The 387 co-processor was quicker, but could not use a 32bit bus, hence the 486 was designed to have the co-processor (redubbed an FPU) built in, but Intel had fabrication issues, and the photo-lithography techniques of the day left a lot of chips with perfectly functional integer cores, whilst the FPU's were defective... The answer, they severed the link to the FPU, relabelled it the SX and you had an emulating software library call, which vastly slowed the 486SX series down.

About this thread of discussion, I only wished they'd have had it on my actual blog... We like-minded people could have made firm friends!

On the same thread, we spin forward and the user "immibis" picks out my comment about where historically CPU's pick up their first instruction upon power on... he says he finds it hard to believe that they would pick a location in memory.

Well, they did, if a CPU picked 0x00 as it's start point, often it was not clear whether the CPU was reset, just powered, whether all the chips were ready, or the sync signal or whatever technology they had was ready, so it was common practice to have a all lines held low, and then raise on high along with the clock to indicate the start point of the CPU when it was literally first powered on, this high-line in early implementations (and indeed solid state machines before their being silicon) meant they didn't address zero, they in fact addresses a higher part of memory.... 0x800 was a common location for some machines I programmes for early on in my career.

Sometimes, as "jslepicka" points out, it was because the start of the address space was ROM, so the first instruction for execution was in ROM at memory address 2048, the preceding 2047 bytes had library calls, system calls and interrupt handling code in them.  And they were (sometimes) in physically different ROM chips, which could and would be swapped on development machines or embedded devices, so you could upgrade the system calls, patches to calls in these early 2047 bytes often turned into JUMP instructions out to new patches in higher areas of memory beyond the start, and then a series of NO-OP instructions to stop them being used.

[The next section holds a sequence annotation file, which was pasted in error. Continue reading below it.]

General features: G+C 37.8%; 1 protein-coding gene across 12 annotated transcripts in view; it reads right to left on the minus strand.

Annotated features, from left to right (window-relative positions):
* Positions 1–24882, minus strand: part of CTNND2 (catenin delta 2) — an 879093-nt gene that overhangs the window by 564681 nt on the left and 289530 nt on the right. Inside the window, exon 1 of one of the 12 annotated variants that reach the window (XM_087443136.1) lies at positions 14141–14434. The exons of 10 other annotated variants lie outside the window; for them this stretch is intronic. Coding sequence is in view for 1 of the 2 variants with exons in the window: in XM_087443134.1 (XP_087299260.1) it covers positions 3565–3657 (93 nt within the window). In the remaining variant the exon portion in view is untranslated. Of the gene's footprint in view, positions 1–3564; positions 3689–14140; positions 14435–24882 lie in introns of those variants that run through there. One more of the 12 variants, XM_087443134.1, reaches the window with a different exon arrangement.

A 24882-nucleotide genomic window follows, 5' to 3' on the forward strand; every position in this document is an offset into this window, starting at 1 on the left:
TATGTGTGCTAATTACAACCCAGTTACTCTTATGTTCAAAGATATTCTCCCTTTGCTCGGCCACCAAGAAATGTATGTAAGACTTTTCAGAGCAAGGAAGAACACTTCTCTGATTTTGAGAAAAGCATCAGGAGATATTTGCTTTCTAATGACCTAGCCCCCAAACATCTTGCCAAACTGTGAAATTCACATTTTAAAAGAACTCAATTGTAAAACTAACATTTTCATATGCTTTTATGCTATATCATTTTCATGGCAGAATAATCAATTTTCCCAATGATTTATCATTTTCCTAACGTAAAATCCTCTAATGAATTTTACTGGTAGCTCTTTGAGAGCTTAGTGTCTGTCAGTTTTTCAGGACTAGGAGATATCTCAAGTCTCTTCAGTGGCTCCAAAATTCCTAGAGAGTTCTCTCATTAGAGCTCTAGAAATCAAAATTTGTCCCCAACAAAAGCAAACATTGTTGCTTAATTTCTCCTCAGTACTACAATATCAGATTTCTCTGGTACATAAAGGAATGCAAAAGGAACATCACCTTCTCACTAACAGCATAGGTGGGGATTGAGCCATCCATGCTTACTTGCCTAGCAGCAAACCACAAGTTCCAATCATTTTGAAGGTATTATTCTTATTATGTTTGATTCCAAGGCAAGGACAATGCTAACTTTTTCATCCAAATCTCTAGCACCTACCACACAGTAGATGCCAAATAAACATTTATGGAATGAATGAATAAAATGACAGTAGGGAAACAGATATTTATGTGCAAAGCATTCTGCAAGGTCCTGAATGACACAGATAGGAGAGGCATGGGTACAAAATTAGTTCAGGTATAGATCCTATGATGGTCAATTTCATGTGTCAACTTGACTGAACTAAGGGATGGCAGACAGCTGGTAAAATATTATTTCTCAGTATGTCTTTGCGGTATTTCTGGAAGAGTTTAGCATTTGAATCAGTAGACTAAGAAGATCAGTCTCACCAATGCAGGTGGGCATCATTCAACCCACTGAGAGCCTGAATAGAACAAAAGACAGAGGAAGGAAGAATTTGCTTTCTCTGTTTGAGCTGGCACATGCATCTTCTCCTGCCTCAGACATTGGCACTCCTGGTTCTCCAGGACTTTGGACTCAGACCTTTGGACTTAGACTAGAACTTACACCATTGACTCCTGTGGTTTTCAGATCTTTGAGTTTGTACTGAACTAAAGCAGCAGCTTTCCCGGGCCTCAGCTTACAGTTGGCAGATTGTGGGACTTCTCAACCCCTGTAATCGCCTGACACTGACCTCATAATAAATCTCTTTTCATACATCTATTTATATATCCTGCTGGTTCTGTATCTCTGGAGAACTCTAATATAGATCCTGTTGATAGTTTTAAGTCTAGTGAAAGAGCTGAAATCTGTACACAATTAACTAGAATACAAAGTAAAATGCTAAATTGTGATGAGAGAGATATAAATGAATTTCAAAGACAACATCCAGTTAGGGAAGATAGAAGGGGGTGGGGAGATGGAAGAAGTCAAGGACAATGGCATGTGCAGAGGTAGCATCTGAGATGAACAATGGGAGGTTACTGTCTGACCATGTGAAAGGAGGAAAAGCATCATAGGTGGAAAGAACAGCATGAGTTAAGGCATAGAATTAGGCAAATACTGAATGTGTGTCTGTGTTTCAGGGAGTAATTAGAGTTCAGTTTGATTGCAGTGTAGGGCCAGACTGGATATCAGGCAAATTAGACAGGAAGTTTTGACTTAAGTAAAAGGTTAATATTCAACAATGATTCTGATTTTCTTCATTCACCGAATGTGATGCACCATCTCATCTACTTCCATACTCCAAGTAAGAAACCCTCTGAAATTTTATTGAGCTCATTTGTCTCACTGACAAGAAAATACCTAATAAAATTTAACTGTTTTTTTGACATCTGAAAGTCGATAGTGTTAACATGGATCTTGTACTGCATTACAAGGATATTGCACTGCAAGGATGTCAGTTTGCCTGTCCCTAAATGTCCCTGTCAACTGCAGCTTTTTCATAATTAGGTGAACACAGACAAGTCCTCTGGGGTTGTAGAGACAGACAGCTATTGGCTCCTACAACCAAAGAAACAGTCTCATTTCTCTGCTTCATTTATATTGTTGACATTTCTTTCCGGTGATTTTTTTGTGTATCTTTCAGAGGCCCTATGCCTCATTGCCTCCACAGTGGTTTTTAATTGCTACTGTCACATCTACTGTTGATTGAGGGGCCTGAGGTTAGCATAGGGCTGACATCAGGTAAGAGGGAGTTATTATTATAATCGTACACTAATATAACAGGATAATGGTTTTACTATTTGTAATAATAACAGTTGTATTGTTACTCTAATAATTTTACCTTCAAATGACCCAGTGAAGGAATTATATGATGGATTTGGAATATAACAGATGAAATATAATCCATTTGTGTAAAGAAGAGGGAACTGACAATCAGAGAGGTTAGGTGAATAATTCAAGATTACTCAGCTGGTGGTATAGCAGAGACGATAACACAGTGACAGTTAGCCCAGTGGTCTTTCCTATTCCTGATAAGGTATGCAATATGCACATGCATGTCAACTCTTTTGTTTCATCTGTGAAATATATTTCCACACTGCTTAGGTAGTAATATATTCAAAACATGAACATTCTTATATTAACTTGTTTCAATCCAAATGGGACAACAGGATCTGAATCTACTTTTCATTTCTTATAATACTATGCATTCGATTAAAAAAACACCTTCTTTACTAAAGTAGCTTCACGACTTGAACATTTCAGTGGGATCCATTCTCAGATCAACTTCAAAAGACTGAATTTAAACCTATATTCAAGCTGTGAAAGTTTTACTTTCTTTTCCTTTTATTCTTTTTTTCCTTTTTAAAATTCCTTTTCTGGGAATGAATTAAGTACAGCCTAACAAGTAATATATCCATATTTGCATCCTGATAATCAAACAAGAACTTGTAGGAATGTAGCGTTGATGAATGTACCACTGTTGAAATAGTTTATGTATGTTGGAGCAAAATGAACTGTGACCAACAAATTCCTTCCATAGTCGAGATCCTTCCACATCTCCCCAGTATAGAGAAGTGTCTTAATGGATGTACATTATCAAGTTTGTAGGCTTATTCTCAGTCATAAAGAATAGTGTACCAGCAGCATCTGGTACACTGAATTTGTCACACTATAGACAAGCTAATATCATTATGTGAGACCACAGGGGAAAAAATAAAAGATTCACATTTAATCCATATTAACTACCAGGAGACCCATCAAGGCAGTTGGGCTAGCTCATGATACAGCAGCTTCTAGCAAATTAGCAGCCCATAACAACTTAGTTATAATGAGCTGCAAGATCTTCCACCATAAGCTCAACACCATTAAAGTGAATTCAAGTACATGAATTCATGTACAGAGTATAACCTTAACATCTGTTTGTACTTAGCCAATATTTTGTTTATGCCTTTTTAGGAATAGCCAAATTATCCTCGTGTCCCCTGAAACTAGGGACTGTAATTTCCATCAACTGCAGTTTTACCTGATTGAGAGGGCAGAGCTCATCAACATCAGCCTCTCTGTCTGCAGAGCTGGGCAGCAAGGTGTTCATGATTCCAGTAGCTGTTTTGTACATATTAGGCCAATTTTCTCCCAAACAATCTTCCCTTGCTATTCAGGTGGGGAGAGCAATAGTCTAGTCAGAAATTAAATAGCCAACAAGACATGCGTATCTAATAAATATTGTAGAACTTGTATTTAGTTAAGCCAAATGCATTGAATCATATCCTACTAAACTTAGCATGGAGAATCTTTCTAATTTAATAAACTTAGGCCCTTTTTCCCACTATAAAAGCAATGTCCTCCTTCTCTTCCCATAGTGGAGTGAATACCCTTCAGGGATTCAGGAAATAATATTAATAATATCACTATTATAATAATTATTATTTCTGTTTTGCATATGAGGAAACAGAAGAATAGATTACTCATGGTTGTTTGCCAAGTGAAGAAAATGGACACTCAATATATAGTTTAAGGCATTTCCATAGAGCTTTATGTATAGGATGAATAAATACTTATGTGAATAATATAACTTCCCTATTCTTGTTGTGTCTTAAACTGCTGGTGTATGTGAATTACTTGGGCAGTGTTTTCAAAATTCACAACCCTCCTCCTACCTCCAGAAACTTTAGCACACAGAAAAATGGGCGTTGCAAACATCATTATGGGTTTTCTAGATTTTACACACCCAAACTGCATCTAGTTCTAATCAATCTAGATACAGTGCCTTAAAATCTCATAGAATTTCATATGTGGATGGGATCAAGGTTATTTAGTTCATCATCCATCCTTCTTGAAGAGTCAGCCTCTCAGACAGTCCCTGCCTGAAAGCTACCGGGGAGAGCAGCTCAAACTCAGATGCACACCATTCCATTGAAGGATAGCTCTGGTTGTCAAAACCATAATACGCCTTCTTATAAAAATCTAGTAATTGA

However, some early machines had all the RAM at the start, and the ROM on a different address space, so you had to pull a line high to get to ROM over RAM (or vice versa), so you had two different memory spaces to address.  In those systems, you often had the problem that they were dodgy, memory was pretty daggy stuff, and chip failure rate high.

So, common practice, was to skip the first memory RAM chip at boot up, and use the second or third chips, according to the physical wiring diagram.  So the first chip, which would for a matter of pico seconds (or nano seconds, or however long the electricity took to start to flow) have an "over current" or jolt, was NOT being used.  As they genuinely tended to go bad more often, so much so it became routine for vendors, like Digital, to provide a book on how to actually make (with a soldering iron and logic chips!) your own replacement, or expansion memory!



There is also direct evidence of this in the books, of the skipping RAM and ROM, concepts... where you can still see references to the PWRUP functions, which established the power state (or power failure state) of AST (Async-System Trap) entry point addresses.  These AST entry point addresses were never ever 0x00, because... well that's just all the lines pulled low, i.e. no-power, and not indicative of the power being on, or off or in any state really.

Of course, I reference things from way before the PC era, when computers still came with manuals on the actual logic gates within...


Thanks to AlexeyBrin for posting my blog to Reddit, and thanks to all those whom commented, I had fun reading this one.